Laurens De Meyer

Laboratory of Pharmaceutical Process Analytical Technology

Ottergemsesteenweg 460
B-9000 Gent (Belgium)
Tel.: +32-9-264.80.82
Fax: +32-9-222.82.36
E-mail: Laurens.DeMeyer@UGent.be
Education: Pharmacist (Master in Industrial Pharmacy)

Continuous freeze-drying concept for biopharmaceutical products

Since large molecules are considered the key driver of growth for the pharmaceutical industry, the focus is shifting from small molecules to biopharmaceuticals. Among the list of Food and Drug Administration (FDA) and European Medicine Agency (EMA) approved biopharmaceutical products (> 300), approx. 50% are freeze-dried products. This indicates that freeze-drying is the preferred way of stabilizing biopharmaceutical drug products that are unstable in aqueous solution (e.g., water mediated degradation pathways), despite the high cost and energy consumption and long processing time linked to this manufacturing technique. The largest fraction of freeze-dried biopharmaceutical products are therapeutic protein formulations and vaccines. Influential biopharmaceutical companies predict a compound annual growth rate (CAGR) of 4.4% for biopharmaceutical products as contrasted to small-molecule products with a growth rate below 1%.

Freeze-drying (lyophilisation) is a drying process that consists of three consecutive steps: freezing, primary drying (ice removal by sublimation) and secondary drying (removal of unfrozen water). Conventional pharmaceutical freeze-drying is performed batch-wise: vials are placed on temperature-controlled shelves in the drying chamber. However, batch wise freeze-drying is associated with significant disadvantages:

  1. The freezing step is uncontrolled which has a significant impact on the consecutive drying steps.
  2. The heat transfer in the freeze-drying chamber is uneven, which results in temperature differences in vials that are placed at different locations on the freeze-drier shelves.
    Both disadvantage 1 and 2 result in an uncontrolled vial-to-vial and batch-to-batch end product variability.
  3. Freeze-drying is a slow, and hence time-consuming and expensive process.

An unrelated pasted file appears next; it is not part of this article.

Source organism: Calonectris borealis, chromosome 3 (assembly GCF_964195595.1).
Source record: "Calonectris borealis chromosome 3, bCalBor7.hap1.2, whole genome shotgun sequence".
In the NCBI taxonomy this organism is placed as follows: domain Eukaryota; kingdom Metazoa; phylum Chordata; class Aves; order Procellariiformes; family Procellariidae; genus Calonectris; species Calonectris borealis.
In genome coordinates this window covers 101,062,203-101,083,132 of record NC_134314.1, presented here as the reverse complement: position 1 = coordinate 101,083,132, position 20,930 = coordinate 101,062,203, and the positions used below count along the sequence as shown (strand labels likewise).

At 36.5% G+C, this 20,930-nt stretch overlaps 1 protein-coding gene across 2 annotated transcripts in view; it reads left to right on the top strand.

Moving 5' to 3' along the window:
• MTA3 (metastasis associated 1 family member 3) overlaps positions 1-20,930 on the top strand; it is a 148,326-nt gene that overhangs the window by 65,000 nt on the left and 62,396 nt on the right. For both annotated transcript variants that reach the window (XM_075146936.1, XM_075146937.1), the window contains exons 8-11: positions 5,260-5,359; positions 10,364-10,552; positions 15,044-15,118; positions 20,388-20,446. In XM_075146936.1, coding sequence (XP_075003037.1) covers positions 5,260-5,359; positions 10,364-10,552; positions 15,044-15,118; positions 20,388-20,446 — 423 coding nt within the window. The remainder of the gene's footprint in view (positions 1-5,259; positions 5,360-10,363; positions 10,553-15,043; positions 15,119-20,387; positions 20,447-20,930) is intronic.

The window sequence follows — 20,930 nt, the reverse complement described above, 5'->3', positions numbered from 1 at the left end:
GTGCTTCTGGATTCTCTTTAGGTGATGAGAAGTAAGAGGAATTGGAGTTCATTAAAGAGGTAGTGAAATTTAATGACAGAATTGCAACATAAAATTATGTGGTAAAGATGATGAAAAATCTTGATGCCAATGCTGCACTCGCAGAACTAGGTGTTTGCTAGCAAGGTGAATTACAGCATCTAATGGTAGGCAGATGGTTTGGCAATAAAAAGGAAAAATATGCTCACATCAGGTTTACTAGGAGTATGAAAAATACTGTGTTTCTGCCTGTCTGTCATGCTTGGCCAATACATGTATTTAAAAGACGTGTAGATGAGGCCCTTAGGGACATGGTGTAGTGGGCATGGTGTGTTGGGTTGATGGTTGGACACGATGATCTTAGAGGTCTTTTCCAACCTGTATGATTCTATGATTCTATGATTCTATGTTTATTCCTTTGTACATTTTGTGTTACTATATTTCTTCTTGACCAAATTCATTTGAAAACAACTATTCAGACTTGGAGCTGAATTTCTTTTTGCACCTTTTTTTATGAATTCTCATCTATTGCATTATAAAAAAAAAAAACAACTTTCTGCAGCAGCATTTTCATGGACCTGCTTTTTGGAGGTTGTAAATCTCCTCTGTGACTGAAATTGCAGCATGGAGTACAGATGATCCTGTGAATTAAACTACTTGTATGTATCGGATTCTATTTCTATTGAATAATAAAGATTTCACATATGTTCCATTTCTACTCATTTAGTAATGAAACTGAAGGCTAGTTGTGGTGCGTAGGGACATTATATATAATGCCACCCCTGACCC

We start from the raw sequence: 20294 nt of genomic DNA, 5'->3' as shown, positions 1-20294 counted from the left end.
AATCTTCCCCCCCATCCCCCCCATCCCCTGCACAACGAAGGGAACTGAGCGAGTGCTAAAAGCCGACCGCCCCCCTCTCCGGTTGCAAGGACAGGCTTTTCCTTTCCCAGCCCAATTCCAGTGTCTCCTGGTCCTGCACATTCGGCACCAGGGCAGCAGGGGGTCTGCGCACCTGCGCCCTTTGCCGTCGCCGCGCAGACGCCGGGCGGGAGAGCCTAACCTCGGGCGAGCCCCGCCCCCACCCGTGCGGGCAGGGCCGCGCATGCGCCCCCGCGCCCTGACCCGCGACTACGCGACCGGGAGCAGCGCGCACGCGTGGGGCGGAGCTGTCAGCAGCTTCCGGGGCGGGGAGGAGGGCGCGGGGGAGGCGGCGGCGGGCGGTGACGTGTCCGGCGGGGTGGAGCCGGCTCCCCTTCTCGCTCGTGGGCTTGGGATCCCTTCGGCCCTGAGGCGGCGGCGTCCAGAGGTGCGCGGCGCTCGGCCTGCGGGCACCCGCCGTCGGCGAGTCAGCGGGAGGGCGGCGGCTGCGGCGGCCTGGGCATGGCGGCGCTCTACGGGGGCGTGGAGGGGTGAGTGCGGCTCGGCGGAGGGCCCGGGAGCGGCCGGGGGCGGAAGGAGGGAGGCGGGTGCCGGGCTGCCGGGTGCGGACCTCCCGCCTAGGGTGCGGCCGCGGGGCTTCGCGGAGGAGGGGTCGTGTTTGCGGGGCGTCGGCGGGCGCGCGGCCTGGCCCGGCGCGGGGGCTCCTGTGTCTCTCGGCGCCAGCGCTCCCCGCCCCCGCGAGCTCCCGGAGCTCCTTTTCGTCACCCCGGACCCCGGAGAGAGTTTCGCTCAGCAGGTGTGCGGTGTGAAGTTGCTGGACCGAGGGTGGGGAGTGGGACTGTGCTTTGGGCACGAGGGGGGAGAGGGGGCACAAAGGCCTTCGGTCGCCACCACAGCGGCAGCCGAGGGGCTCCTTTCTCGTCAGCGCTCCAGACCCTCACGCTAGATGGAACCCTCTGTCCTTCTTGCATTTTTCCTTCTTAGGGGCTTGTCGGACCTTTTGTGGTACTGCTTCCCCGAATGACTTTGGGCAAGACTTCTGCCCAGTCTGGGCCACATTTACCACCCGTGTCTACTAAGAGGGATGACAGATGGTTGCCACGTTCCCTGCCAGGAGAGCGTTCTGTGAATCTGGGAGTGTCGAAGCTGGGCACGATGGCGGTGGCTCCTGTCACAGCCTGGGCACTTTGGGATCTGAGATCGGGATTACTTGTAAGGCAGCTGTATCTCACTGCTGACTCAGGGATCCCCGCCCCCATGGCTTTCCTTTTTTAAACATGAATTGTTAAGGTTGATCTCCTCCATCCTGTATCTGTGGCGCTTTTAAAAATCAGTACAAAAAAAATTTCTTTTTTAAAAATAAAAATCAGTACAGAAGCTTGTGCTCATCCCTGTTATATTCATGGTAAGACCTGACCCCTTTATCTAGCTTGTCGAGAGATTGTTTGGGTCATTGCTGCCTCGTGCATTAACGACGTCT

4. Freeze-drying is a batch process, but the handling equipment before (filling) and after (capping, packaging) the process is continuously operated.
  5. The handling equipment takes up a large area of space which is very expensive because of the high standards of cleanliness and sterility.
  6. A batch freeze-drier is commonly designed and optimized to only process the largest applicable amount of vials.
  7. The installation is subject to various thermal and pressure conditions which can lead to thermal inefficiencies, so the transient conditions may not be well defined.
  8. The course of the freeze drying process cannot be monitored at the scale of the individual vial: the product behaviour (at molecular level) in each vial during freeze-drying is unknown.
  9. Up-scaling requires complete re-optimisation and re-validation of the process.

The aim of this PhD thesis is to perform the fundamental research needed for providing a continuous freeze-drying concept. The main focus will be on the freezing step.

The continuous freeze-drying concept starts with a continuous freezing step where the vials are spin frozen. To achieve this, the filled vials are rotated along their longitudinal axis, creating a thin frozen product layer on the entire vial wall. The surface area will be larger compared to traditional batch freeze-drying.

Some research questions arise with this new freezing method:

  1. Continuous spin freezing allows us to use more and faster cooling rates compared to traditional freeze-driers. It should be examined if these parameters affect the drying processes and the product quality.
  2. To protect proteins during the freezing step, cryoprotectants are added to the formulation. It should be examined if these protectants are still needed, if the stress mechanisms are the same as those in batch freeze-drying or if other protection strategies are needed.
  3. During the spin freezing, the vials are rotated rapidly. It should be evaluated if this can cause protein degradation or aggregation.
  4. Rotation of the vials is expected to trigger the onset of the ice nucleation. This will overcome the supercooling variability in batch freeze-drying. But it should be evaluated if supercooling variability is eliminated and if the degree of supercooling can be controlled.
  5. Traditional formulations contain standard excipients like buffers, cryoprotectans, lyoprotectans, bulking agents,… It should be examined if these excipients are still needed or if other excipients should be added to the formulation.